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I have a very simple macro that I use for shorthand when declaring exceptions. When in debug mode it adds the current file and line number.

I'm in the process of modifying my code to support unicode, and suddenly I'm getting "undeclared identifier" errors whenever my macro is used. I'm probably missing something really simple, as the macro itself is rather simple. Can anyone tell what the issue is?

Here's the macro declaration:

#ifdef _DEBUG
#define EXCEPTION(msg, mm) Exception(msg, mm, _T(__FILE__), _T(__LINE__))
#else
#define EXCEPTION(msg, mm) Exception(msg, mm)
#endif

I don't think it's needed, but just in case, here's the Exception constructor declaration:

Exception(LPCTSTR msg, BOOL manageMsg = FALSE, LPCTSTR f = NULL, int l = -1);

When compiling in release mode I don't get any errors, but when in debug mode I do, so it's something with the __FILE__ and __LINE__ bits, but I can't figure out what the actual issue is.

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Post the full actual error message, an example of how you use the macro and an indication of which line in your code causes the error. –  anon May 20 '09 at 13:31
    
That is the full error. That's why I couldn't figure out what part of it was the problem. There was nothing else in the error message. –  Herms May 20 '09 at 14:02

2 Answers 2

up vote 3 down vote accepted

The __LINE__ macro evaluates to an integer. The _T macro puts an L on the front of strings to make them Unicode strings. It's meant to be followed by an opening double quotation mark, like L"file.cpp". But in your case, it's followed by the integer literal that __LINE__ expands to. You're getting something like this: L23. Get rid of the second _T call.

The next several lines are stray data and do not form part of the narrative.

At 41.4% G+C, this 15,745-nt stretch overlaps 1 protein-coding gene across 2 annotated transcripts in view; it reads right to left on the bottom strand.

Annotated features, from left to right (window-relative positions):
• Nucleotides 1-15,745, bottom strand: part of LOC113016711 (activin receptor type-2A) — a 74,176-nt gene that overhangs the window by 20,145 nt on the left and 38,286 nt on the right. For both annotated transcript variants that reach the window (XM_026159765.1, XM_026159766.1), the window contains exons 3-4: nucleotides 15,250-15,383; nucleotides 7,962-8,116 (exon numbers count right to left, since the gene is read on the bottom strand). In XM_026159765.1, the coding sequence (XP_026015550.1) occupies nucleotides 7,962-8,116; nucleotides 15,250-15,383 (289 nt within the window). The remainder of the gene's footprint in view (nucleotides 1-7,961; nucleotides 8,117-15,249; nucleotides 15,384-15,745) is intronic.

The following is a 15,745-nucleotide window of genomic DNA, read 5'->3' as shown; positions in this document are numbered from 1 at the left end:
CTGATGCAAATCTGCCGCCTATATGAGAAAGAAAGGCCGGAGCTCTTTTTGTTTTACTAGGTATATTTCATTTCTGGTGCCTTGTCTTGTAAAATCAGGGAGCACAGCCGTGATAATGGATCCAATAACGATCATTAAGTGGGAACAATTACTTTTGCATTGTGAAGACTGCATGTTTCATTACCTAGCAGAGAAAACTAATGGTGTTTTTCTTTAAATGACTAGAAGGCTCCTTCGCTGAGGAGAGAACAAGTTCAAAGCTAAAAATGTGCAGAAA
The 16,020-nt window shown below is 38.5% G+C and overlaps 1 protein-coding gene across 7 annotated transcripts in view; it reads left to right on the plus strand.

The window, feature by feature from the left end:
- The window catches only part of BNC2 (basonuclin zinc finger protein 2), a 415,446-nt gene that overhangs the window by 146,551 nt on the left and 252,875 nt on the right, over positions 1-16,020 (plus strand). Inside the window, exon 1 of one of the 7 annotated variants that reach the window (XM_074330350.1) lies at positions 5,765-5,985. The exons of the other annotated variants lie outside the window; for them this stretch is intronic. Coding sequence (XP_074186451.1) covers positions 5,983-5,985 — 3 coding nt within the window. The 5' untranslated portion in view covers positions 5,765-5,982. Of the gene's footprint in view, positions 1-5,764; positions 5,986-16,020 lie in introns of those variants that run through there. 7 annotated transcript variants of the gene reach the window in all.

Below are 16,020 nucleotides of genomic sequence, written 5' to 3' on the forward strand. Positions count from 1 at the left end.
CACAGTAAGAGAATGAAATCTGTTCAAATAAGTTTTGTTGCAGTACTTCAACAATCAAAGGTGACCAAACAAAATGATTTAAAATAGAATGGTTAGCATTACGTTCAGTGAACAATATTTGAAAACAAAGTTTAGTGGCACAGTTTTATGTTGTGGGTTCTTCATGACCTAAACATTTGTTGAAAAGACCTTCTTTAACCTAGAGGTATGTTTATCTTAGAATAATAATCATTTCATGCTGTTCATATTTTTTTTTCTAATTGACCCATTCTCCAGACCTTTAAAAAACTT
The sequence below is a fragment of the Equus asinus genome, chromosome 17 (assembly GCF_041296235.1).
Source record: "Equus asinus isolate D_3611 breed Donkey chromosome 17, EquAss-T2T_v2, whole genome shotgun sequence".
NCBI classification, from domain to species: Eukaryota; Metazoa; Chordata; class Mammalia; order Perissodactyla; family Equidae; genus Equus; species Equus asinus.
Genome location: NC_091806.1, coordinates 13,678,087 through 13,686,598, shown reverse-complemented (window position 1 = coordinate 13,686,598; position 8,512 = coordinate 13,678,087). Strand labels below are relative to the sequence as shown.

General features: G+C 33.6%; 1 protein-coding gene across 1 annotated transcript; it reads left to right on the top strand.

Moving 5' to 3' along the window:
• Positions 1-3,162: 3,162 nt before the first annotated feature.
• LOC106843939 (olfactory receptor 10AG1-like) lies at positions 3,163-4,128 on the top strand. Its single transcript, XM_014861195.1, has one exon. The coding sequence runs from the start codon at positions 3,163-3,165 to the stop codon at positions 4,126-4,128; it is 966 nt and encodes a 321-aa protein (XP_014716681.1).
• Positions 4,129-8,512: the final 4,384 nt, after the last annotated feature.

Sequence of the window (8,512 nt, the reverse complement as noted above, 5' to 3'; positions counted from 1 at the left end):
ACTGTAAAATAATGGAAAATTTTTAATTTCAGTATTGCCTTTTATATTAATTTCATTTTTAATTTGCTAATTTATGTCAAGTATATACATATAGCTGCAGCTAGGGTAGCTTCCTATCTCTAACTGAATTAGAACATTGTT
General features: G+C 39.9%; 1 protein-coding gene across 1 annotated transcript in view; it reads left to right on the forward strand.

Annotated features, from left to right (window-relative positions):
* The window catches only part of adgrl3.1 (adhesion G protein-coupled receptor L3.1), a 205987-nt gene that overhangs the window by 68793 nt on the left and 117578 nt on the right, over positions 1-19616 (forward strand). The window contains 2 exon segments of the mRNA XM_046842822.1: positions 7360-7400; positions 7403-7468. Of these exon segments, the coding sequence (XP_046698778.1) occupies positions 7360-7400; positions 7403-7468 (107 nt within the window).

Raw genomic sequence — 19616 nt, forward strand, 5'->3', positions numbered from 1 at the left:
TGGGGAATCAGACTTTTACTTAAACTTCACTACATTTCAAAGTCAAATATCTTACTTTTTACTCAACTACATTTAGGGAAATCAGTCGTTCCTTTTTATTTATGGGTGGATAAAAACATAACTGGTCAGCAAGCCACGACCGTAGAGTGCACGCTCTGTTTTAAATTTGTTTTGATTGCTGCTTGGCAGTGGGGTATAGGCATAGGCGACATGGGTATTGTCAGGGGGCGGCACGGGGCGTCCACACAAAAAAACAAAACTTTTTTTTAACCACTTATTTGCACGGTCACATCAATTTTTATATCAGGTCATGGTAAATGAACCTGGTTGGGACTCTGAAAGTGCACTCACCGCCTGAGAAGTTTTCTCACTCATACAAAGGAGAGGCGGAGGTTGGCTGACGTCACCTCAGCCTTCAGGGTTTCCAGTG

#define EXCEPTION(msg, mm) Exception(msg, mm, _T(__FILE__), __LINE__)

This might have been more easily diagnosed if you had included the name of the identifier that the compiler didn't recognize. Compilers usually include that information in their error messages.

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There was no name. The entire error is "undeclared identifier". That's why I couldn't figure it out. –  Herms May 20 '09 at 14:01
    
That was it. I was a bit overzealous with my additions of the _T() macro. I knew it was something dumb! –  Herms May 20 '09 at 14:03

This wasn't exactly the same problem I had, but I am posting the solution to my issue here because I came across this question during my investigations.

If you encounter this error message with a multiline macro, turn on visible whitespace in your editor. You may have whitespace after the '\' continuation character at the end of the line:

#define FOO_BAR(aFoo) \ 
    FOO_BASE(aFoo, "bar")

The space at the end causes the parser to parse the first line of the macro definition as complete (FOO_BAR expands to '\ '), and the second line is interpreted as a function declaration, hence "undeclared identifier 'aFoo'").

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